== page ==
Today is Chokhor Duchen, the day when Tibetans celebrate the first teaching the Buddha gave, at Sarnath near Varanasi in India, on the Four Noble Truths and the Eightfold Path. The beautiful passage below describing it is from Jamgon Kongtrul’s Treasury of Knowledge, Volume 2 (http://shmb.la/tok-234).
THE ELEVENTH DEED
At the request of Brahma and others, he taught in known and unknown places
Expedient and definitive meanings in three successive turnings of the wheel of Dharma.
During the time the perfect Buddha sat beneath the tree of liberation, he thought that no worldly being could realize the profound understanding he had attained. Thus, he said,
Deep, tranquil, unformulated, non-composite clear light:
This ambrosia-like reality I have gained
Is unfathomable by anyone I might teach.
Thus, I will dwell at the forest’s edge in silence.
He sat alone with little activity in mind.
Through the Buddha’s power, Brahma with a tufted crown arrived with his retinue of sixty-eight hundred thousand, and beseeched him to teach the Dharma, but the Buddha did not do so. Brahma then called on Shakra for assistance. After their third request, the Buddha, clearly seeing his disciples’ different capabilities, promised to open the door of ambrosia-like teachings, beginning with teachings to any kind of sentient being. The tidings, “The Transcendent Buddha will turn the wheel of Dharma!” resounded as far as Brahma’s realm.
The Buddha then went to seek alms in Varanasi. When he arrived at Deer Park, Descent of the Sages, the fi ve excellent ones came to greet him. The Buddha called them forth, and they thereby became true fully ordained monks.
At that place, one thousand magnificent lion-supported thrones appeared. The Buddha circumambulated the first three; when he sat in cross-legged posture on the fourth, a great light spread throughout worlds in the ten directions, and a sound arose calling beings to listen to his teachings. A god called Bodhisattva Who Turned the Wheel of the Teachings upon Developing the Intention to Attain Awakening presented him with a one thousand-spoked wheel made of gold from the Jambu River. He and countless other bodhisattvas and gods assembled.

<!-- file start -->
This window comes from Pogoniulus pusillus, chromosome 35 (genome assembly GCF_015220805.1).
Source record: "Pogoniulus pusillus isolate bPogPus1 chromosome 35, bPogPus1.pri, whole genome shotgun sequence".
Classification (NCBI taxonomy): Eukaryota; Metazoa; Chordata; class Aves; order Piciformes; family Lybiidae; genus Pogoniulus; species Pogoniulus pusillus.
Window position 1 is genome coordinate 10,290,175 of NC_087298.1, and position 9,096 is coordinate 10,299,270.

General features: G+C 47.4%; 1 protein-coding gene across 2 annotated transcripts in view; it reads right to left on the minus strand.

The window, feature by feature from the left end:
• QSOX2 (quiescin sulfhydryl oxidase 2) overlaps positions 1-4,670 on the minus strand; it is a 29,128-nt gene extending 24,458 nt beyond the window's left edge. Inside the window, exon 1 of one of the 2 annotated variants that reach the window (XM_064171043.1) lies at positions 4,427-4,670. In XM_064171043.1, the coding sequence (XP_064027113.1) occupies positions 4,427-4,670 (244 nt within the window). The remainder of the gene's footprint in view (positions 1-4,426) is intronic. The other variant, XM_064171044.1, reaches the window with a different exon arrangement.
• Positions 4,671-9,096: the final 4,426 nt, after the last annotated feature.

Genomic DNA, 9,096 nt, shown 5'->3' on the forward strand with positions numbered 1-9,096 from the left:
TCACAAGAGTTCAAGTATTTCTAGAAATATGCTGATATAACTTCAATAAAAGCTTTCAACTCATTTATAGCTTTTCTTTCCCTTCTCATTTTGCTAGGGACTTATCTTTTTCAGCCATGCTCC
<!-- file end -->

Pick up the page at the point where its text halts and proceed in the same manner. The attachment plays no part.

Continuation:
On the fourth day of the sixth lunar month, the Buddha taught the four truths in three enunciations: [he first explained] their essence, then their function, and finally their result. In this way, he presented that cycle of teaching in twelve aspects. As a result, the five excellent ones attained [the state of ] arhat (foe-subduer), and for the first time the three jewels (Buddha, Teaching, and Spiritual Community) appeared in this world.
Beginning with instruction in the expedient and definitive meanings [of Dharma], the Buddha turned the great wheel of Dharma—virtuous in the beginning, middle, and end—in three stages. He taught in known locations—Gaya Peak, Gandhamadana Mountain, Rajgir, Vulture Peak, Shravasti, Jetavana, Kosala, Kapilavastu, and the city of Vaishali—as well as in many places unknown [to humans], such as realms of gods and nagas, and the precious vajra palace.
The Buddha led innumerable disciples of the four kinds, including the sublime pair, to the attainment of four results. He foretold the awakening of countless humans and gods who had affinity with the great way. In Shravasti, he displayed supreme miracles, both mundane and supramundane. For his mother Mayadévi’s sake, he spent one summer retreat period in Heaven of the Thirty-three, then descended from the gods’ realm [back to earth] at Sankashya. At glorious Treasure Mound Stupa and other places, the Buddha taught the secret mantra way to exceptional disciples. In these ways, his display of the four taming miracles was inconceivable and indescribable.
In summary, the Buddha stayed in his father’s royal residence until the age of twenty-nine. He practiced austerities during six years, and at the age of thirty-five he attained enlightenment. From then until his eightieth year, he conducted forty-five summer retreats and set in motion the highest wheel of the teachings.